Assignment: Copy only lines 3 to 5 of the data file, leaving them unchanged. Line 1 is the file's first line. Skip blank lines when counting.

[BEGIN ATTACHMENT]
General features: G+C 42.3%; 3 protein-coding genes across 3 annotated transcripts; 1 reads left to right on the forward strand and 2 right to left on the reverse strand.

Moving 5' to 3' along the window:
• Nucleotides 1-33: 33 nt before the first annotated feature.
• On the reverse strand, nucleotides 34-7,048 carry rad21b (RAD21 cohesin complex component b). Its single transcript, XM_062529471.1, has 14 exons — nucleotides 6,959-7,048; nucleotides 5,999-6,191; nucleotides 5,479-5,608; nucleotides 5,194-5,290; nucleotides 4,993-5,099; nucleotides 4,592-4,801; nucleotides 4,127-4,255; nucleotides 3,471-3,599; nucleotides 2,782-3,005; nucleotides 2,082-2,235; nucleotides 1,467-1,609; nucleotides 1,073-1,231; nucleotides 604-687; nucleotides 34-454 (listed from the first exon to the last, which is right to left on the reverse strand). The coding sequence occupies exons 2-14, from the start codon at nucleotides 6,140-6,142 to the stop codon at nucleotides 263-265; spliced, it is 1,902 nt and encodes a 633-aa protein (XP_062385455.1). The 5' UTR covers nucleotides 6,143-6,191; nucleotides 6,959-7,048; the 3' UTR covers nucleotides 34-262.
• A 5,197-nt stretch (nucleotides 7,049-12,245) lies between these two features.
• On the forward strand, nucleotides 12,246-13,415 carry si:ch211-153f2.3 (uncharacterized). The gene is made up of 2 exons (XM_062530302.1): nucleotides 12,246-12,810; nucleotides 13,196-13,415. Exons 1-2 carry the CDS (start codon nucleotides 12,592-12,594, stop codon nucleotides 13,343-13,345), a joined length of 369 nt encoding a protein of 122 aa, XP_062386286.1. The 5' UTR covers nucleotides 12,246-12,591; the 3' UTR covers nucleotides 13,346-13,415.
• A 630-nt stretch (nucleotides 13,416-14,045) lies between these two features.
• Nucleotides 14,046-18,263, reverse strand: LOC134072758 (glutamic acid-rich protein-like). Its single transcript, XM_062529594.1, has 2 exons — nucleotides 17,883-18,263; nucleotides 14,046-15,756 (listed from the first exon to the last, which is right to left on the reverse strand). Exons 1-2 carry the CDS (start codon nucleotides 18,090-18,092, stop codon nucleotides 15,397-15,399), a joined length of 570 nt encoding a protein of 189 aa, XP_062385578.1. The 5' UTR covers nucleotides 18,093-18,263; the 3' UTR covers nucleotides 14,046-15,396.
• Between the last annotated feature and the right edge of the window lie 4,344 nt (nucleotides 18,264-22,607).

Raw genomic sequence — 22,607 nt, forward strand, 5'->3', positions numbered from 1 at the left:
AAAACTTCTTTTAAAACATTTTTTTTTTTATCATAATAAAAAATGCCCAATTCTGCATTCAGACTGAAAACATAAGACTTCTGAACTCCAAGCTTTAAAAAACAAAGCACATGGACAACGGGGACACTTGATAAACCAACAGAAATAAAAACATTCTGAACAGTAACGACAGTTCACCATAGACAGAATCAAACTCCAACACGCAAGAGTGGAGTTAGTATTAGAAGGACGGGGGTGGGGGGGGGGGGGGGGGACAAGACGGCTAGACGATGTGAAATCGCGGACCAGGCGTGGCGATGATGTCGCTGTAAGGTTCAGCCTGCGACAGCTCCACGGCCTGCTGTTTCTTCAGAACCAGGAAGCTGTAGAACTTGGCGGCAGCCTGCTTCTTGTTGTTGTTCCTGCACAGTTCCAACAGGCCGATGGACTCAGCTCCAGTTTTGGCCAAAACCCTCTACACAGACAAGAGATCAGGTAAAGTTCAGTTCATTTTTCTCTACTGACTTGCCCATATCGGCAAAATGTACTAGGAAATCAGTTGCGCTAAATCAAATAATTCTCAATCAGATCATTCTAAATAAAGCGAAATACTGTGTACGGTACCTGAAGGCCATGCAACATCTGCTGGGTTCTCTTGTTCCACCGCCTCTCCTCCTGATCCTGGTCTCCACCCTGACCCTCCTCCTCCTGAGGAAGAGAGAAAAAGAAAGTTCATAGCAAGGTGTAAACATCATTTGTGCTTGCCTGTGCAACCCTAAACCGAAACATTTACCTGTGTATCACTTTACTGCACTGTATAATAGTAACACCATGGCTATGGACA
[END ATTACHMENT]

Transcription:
• Nucleotides 1-33: 33 nt before the first annotated feature.
• On the reverse strand, nucleotides 34-7,048 carry rad21b (RAD21 cohesin complex component b). Its single transcript, XM_062529471.1, has 14 exons — nucleotides 6,959-7,048; nucleotides 5,999-6,191; nucleotides 5,479-5,608; nucleotides 5,194-5,290; nucleotides 4,993-5,099; nucleotides 4,592-4,801; nucleotides 4,127-4,255; nucleotides 3,471-3,599; nucleotides 2,782-3,005; nucleotides 2,082-2,235; nucleotides 1,467-1,609; nucleotides 1,073-1,231; nucleotides 604-687; nucleotides 34-454 (listed from the first exon to the last, which is right to left on the reverse strand). The coding sequence occupies exons 2-14, from the start codon at nucleotides 6,140-6,142 to the stop codon at nucleotides 263-265; spliced, it is 1,902 nt and encodes a 633-aa protein (XP_062385455.1). The 5' UTR covers nucleotides 6,143-6,191; nucleotides 6,959-7,048; the 3' UTR covers nucleotides 34-262.
• A 5,197-nt stretch (nucleotides 7,049-12,245) lies between these two features.